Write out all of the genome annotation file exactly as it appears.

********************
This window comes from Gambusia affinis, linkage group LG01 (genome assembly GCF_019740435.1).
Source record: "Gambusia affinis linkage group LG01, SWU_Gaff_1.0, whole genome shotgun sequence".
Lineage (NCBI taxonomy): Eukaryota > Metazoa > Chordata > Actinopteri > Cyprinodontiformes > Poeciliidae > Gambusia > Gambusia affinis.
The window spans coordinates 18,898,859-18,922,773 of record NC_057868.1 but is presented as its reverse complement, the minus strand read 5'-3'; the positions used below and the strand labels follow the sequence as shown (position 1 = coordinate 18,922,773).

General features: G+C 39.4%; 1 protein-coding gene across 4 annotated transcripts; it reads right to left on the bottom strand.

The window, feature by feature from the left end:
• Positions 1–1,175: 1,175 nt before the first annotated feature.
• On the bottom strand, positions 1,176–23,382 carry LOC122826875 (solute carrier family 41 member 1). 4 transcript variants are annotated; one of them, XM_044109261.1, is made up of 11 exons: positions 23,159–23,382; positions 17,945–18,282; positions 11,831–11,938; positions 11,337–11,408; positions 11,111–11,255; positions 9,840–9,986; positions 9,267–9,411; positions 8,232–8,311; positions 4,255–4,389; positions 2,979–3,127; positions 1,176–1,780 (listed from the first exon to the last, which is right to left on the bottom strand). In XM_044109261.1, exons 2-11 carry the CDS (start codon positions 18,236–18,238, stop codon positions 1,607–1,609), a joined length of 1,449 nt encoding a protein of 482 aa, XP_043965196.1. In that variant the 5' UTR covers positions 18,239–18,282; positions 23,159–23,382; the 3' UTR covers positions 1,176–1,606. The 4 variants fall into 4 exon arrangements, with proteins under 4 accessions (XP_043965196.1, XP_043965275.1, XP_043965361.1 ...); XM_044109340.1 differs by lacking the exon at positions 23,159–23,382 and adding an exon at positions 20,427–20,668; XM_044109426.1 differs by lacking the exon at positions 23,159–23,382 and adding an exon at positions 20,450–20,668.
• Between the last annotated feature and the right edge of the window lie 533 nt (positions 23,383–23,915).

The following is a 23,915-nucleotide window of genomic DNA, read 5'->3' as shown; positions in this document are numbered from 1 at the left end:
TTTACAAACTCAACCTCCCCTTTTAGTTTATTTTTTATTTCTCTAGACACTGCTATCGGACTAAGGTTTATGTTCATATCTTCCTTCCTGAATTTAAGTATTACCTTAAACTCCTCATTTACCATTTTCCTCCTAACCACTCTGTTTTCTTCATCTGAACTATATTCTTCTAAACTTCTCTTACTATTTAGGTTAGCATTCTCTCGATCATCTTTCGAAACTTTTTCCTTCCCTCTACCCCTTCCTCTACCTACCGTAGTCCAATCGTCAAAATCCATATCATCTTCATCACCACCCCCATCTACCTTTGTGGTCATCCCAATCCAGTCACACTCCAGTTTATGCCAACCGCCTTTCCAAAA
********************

This window comes from Gambusia affinis, linkage group LG01 (genome assembly GCF_019740435.1).
Source record: "Gambusia affinis linkage group LG01, SWU_Gaff_1.0, whole genome shotgun sequence".
Lineage (NCBI taxonomy): Eukaryota > Metazoa > Chordata > Actinopteri > Cyprinodontiformes > Poeciliidae > Gambusia > Gambusia affinis.
The window spans coordinates 18,898,859-18,922,773 of record NC_057868.1 but is presented as its reverse complement, the minus strand read 5'-3'; the positions used below and the strand labels follow the sequence as shown (position 1 = coordinate 18,922,773).

General features: G+C 39.4%; 1 protein-coding gene across 4 annotated transcripts; it reads right to left on the bottom strand.

The window, feature by feature from the left end:
• Positions 1–1,175: 1,175 nt before the first annotated feature.
• On the bottom strand, positions 1,176–23,382 carry LOC122826875 (solute carrier family 41 member 1). 4 transcript variants are annotated; one of them, XM_044109261.1, is made up of 11 exons: positions 23,159–23,382; positions 17,945–18,282; positions 11,831–11,938; positions 11,337–11,408; positions 11,111–11,255; positions 9,840–9,986; positions 9,267–9,411; positions 8,232–8,311; positions 4,255–4,389; positions 2,979–3,127; positions 1,176–1,780 (listed from the first exon to the last, which is right to left on the bottom strand). In XM_044109261.1, exons 2-11 carry the CDS (start codon positions 18,236–18,238, stop codon positions 1,607–1,609), a joined length of 1,449 nt encoding a protein of 482 aa, XP_043965196.1. In that variant the 5' UTR covers positions 18,239–18,282; positions 23,159–23,382; the 3' UTR covers positions 1,176–1,606. The 4 variants fall into 4 exon arrangements, with proteins under 4 accessions (XP_043965196.1, XP_043965275.1, XP_043965361.1 ...); XM_044109340.1 differs by lacking the exon at positions 23,159–23,382 and adding an exon at positions 20,427–20,668; XM_044109426.1 differs by lacking the exon at positions 23,159–23,382 and adding an exon at positions 20,450–20,668.
• Between the last annotated feature and the right edge of the window lie 533 nt (positions 23,383–23,915).

The following is a 23,915-nucleotide window of genomic DNA, read 5'->3' as shown; positions in this document are numbered from 1 at the left end:
TTTACAAACTCAACCTCCCCTTTTAGTTTATTTTTTATTTCTCTAGACACTGCTATCGGACTAAGGTTTATGTTCATATCTTCCTTCCTGAATTTAAGTATTACCTTAAACTCCTCATTTACCATTTTCCTCCTAACCACTCTGTTTTCTTCATCTGAACTATATTCTTCTAAACTTCTCTTACTATTTAGGTTAGCATTCTCTCGATCATCTTTCGAAACTTTTTCCTTCCCTCTACCCCTTCCTCTACCTACCGTAGTCCAATCGTCAAAATCCATATCATCTTCATCACCACCCCCATCTACCTTTGTGGTCATCCCAATCCAGTCACACTCCAGTTTATGCCAACCGCCTTTCCAAAA